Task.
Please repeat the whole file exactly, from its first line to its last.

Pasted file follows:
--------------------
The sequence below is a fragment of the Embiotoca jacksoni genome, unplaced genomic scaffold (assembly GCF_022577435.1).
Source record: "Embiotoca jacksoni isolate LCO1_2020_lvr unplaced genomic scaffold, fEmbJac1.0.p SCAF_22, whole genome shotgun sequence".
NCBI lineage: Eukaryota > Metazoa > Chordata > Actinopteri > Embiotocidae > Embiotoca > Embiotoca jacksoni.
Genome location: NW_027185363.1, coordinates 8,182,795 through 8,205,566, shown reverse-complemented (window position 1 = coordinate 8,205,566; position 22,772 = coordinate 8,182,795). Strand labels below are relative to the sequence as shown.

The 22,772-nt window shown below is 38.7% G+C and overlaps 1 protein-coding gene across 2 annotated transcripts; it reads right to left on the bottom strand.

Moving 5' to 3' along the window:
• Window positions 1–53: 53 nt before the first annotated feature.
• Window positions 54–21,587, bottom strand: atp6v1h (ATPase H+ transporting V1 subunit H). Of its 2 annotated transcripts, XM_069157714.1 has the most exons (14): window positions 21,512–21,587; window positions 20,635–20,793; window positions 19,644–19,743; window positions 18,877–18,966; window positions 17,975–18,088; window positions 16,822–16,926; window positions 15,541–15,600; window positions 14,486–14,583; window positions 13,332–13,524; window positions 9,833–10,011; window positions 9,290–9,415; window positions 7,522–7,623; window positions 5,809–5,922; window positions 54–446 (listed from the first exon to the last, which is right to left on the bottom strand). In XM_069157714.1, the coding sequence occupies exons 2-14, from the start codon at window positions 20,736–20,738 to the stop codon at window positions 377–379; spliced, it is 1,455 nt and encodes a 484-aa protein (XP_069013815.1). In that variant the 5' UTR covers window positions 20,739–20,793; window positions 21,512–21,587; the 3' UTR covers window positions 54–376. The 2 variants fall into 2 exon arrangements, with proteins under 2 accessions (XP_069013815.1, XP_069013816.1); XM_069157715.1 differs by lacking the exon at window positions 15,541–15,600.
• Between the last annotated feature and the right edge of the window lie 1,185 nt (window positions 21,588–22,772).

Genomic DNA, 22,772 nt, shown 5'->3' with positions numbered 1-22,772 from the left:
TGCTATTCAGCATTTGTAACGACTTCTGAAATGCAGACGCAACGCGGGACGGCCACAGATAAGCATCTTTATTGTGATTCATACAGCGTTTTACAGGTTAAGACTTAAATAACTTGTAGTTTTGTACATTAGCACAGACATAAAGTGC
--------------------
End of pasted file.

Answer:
The sequence below is a fragment of the Embiotoca jacksoni genome, unplaced genomic scaffold (assembly GCF_022577435.1).
Source record: "Embiotoca jacksoni isolate LCO1_2020_lvr unplaced genomic scaffold, fEmbJac1.0.p SCAF_22, whole genome shotgun sequence".
NCBI lineage: Eukaryota > Metazoa > Chordata > Actinopteri > Embiotocidae > Embiotoca > Embiotoca jacksoni.
Genome location: NW_027185363.1, coordinates 8,182,795 through 8,205,566, shown reverse-complemented (window position 1 = coordinate 8,205,566; position 22,772 = coordinate 8,182,795). Strand labels below are relative to the sequence as shown.

The 22,772-nt window shown below is 38.7% G+C and overlaps 1 protein-coding gene across 2 annotated transcripts; it reads right to left on the bottom strand.

Moving 5' to 3' along the window:
• Window positions 1–53: 53 nt before the first annotated feature.
• Window positions 54–21,587, bottom strand: atp6v1h (ATPase H+ transporting V1 subunit H). Of its 2 annotated transcripts, XM_069157714.1 has the most exons (14): window positions 21,512–21,587; window positions 20,635–20,793; window positions 19,644–19,743; window positions 18,877–18,966; window positions 17,975–18,088; window positions 16,822–16,926; window positions 15,541–15,600; window positions 14,486–14,583; window positions 13,332–13,524; window positions 9,833–10,011; window positions 9,290–9,415; window positions 7,522–7,623; window positions 5,809–5,922; window positions 54–446 (listed from the first exon to the last, which is right to left on the bottom strand). In XM_069157714.1, the coding sequence occupies exons 2-14, from the start codon at window positions 20,736–20,738 to the stop codon at window positions 377–379; spliced, it is 1,455 nt and encodes a 484-aa protein (XP_069013815.1). In that variant the 5' UTR covers window positions 20,739–20,793; window positions 21,512–21,587; the 3' UTR covers window positions 54–376. The 2 variants fall into 2 exon arrangements, with proteins under 2 accessions (XP_069013815.1, XP_069013816.1); XM_069157715.1 differs by lacking the exon at window positions 15,541–15,600.
• Between the last annotated feature and the right edge of the window lie 1,185 nt (window positions 21,588–22,772).

Genomic DNA, 22,772 nt, shown 5'->3' with positions numbered 1-22,772 from the left:
TGCTATTCAGCATTTGTAACGACTTCTGAAATGCAGACGCAACGCGGGACGGCCACAGATAAGCATCTTTATTGTGATTCATACAGCGTTTTACAGGTTAAGACTTAAATAACTTGTAGTTTTGTACATTAGCACAGACATAAAGTGC